Just like with our own children, sometimes asking the wrong way or for the wrong motives is just as bad as not asking at all!
If my son asks me for a hammer and there’s glass nearby, I probably will not give him the hammer no matter how nicely he asks.
Or if he is standing near the hose, and he asks me to go inside, I will assume his motives are selfish and his wish being granted would not be in his best interest.
Brian story Pliers
But when my son asks me for help to wipe his face or comb his hair, I delight in answering him, YES!
And Jesus tells me, Thomas, even though you are an evil person, you know how to give good gifts to your child.
So if I can do that, then what will a perfect God do?
Give good gifts. If we ask for them.
So what are the good gifts?
Let’s remind ourselves with the prayer Jesus taught us earlier in the sermon.
Matthew 6:9–13 NASB95
9 “Pray, then, in this way: ‘Our Father who is in heaven, Hallowed be Your name. 10 ‘Your kingdom come. Your will be done, On earth as it is in heaven. 11 ‘Give us this day our daily bread. 12 ‘And forgive us our debts, as we also have forgiven our debtors. 13 ‘And do not lead us into temptation, but deliver us from evil. For Yours is the kingdom and the power and the glory forever. Amen.’
So what are some things we know we can pray for?
1. God’s name to be made Holy before men.
2. His Kingdom and rule to be advanced on earth.
3. Physical and spiritual food.
4. The forgiveness of sins.
5. Freedom from the temptation and entrapment of sin.
Of course there is much more that we can ask God for, just open your Bible for material :)

Law and Prophets

And now Jesus makes a statement that serves as an end to this part of the sermon, but it also is one summation that could be used for the entirety of the sermon on the mount:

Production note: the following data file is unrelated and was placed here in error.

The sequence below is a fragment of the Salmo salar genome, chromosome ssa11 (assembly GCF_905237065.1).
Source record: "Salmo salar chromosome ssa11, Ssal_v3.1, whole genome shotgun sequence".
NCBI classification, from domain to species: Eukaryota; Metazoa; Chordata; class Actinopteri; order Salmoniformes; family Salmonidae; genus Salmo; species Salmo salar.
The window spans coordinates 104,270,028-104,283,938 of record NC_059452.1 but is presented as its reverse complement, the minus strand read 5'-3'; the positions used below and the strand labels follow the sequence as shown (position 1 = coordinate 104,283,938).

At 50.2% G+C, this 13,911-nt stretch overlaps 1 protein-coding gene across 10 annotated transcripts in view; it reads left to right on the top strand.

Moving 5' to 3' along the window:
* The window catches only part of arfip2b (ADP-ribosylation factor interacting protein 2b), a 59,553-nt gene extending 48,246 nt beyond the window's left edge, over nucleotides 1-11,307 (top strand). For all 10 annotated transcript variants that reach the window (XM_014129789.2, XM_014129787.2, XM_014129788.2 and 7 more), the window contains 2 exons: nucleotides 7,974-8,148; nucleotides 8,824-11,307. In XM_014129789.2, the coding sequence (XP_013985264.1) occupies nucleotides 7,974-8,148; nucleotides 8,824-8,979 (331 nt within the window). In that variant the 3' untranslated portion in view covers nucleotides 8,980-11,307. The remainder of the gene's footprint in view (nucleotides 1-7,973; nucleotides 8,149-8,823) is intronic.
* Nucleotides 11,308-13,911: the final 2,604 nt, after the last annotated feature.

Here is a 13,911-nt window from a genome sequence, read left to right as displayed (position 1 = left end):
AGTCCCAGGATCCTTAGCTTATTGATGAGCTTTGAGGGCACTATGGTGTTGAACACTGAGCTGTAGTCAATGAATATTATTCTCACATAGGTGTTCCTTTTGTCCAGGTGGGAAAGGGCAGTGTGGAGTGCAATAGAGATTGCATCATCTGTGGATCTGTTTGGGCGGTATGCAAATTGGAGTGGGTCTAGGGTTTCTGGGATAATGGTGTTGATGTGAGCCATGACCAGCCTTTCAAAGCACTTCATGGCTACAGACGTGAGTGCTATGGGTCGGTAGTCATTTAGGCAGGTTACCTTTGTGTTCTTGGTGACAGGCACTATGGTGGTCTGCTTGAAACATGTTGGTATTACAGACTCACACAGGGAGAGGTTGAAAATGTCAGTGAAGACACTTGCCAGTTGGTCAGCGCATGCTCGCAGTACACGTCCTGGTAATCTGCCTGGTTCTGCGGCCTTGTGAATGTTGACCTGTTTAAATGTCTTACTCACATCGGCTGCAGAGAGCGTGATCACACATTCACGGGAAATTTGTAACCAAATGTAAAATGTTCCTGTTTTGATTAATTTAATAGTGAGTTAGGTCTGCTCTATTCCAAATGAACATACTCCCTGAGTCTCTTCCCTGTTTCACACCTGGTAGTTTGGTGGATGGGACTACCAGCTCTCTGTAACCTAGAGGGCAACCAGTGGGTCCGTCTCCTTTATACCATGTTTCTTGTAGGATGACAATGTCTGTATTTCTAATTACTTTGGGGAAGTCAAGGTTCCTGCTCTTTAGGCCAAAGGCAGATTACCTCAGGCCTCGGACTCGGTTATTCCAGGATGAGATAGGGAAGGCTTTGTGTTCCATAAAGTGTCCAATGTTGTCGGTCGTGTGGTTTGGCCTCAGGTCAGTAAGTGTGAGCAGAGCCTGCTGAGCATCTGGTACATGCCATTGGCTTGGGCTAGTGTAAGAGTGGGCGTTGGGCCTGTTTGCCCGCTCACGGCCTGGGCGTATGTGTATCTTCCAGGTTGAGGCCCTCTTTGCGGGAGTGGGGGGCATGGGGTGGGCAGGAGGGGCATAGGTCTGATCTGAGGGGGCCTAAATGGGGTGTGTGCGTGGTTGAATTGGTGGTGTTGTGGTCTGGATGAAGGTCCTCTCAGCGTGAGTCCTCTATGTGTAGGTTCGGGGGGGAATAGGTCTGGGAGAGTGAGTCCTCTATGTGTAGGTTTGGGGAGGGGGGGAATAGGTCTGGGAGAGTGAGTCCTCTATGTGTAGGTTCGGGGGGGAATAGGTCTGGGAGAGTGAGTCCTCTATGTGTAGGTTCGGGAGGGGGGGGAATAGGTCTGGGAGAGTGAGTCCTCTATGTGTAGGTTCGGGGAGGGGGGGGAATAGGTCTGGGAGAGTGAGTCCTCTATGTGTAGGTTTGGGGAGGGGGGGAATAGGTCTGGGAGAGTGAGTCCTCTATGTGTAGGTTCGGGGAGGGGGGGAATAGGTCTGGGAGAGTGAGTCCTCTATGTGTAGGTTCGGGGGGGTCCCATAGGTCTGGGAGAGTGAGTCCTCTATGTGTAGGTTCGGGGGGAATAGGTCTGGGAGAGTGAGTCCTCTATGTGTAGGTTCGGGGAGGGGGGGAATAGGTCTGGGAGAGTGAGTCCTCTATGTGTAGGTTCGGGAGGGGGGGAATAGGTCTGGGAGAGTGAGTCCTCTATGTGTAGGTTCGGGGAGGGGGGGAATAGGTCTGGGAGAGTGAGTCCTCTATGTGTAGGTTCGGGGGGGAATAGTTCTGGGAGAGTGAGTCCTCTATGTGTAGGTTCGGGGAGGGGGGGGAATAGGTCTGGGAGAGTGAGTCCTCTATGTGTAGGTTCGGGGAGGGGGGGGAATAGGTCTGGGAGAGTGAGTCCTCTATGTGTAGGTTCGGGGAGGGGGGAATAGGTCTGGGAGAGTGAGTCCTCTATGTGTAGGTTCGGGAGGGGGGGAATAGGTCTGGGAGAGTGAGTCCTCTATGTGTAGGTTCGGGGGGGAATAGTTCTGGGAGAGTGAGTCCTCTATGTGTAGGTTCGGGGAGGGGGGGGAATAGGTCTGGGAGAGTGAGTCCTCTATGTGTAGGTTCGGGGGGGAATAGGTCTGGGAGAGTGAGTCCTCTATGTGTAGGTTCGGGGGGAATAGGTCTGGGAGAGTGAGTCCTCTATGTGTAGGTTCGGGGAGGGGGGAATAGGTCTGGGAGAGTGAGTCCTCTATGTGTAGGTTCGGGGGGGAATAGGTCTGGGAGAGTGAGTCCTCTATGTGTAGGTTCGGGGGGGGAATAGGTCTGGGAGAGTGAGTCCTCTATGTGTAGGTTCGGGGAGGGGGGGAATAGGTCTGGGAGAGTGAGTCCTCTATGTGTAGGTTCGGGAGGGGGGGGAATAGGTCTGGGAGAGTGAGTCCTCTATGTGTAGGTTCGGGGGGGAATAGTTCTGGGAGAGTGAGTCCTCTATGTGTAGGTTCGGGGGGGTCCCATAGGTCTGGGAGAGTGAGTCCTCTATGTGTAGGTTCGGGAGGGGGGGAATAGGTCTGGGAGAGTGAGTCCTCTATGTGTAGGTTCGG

Matthew 7:12 NASB95
12 “In everything, therefore, treat people the same way you want them to treat you, for this is the Law and the Prophets.
Matthew 7:12 NIV
12 So in everything, do to others what you would have them do to you, for this sums up the Law and the Prophets.
This is what Jesus has been teaching.
It’s what God has been revealing to his people since the garden of Eden.
A principle of creational care.
That starts in a garden caring for animals and plants and ends in a city, as all civilization worships God at His holy mountain.
I really don’t like the phrase the golden rule.
It has in recent centuries become a sort of catch all type term for many religions that teach a concept of reciprocity.
In fact, Rabbi’s used a phrase very close to this.

About A.D. 20, Rabbi Hillel, challenged by a Gentile to summarize the law in the short time the Gentile could stand on one leg, reportedly responded, “What is hateful to you, do not do to anyone else. This is the whole law; all the rest is commentary. Go and learn it”

Do unto others is a positive, not a negative.
Now, there are many religions that have a similar mantra, even a positive one.
But when Jesus speaks here he connects it with everything he has just said about prayer, and about the kingdom of heaven.
A building up of others is a building up of the kingdom of heaven.
This “Golden Rule” stands apart from the quips of religious mystics across the world, because this Golden Rule is for God’s children.
It is His call from His throne room in the temple. That men and women would treat each other with the dignity and respect owed to fellow image bearers.
That through their actions, the people of God would indeed fulfill the law in Christ and be found blameless. Salting the earth with good flavor and bringing light to the darkest corners that sin has corrupted.
Romans 8 tells us that those who are led by God’s Spirit are God’s sons.
These good gifts that Jesus describes in the sermon on the mount are gifts that are given through the Spirit of God, the Holy Spirit that seals us in our adoption as sons and daughters.
My Grandma… Snakes, Royal Priesthood
She doesn’t know
But she is led by the Spirit
Let’s listen to this Spirit.
What is the Spirit saying to the 1st century church?
Ask for Christ, Seek for Christ, Knock at His door, that Christ might be found and the people of God formed to bless the world.
What is the Spirit saying to the 21st century American church?
Ask for Christ, Seek for Christ, Knock at His door, that Christ might be found. And know that you Desert Son are part of an ancient household of faith that was dependent solely on God and persisted in prayer. Do not let your comfort distract you from your dependence on me.
Let’s finish with the last stanza of the Lutheran Hymn
That word above all earthly powers— No thanks to them—abideth; The Spirit and the gifts are ours Through him who with us sideth. Let goods and kindred go, This mortal life also: The body they may kill: God's truth abideth still, His kingdom is for ever.
The Spirit and the gifts ARE ours.
Ask for them with the simple repetition of a child.
I leave you with a benediction from 1 Peter 5
“Peace to all of you who are in Christ”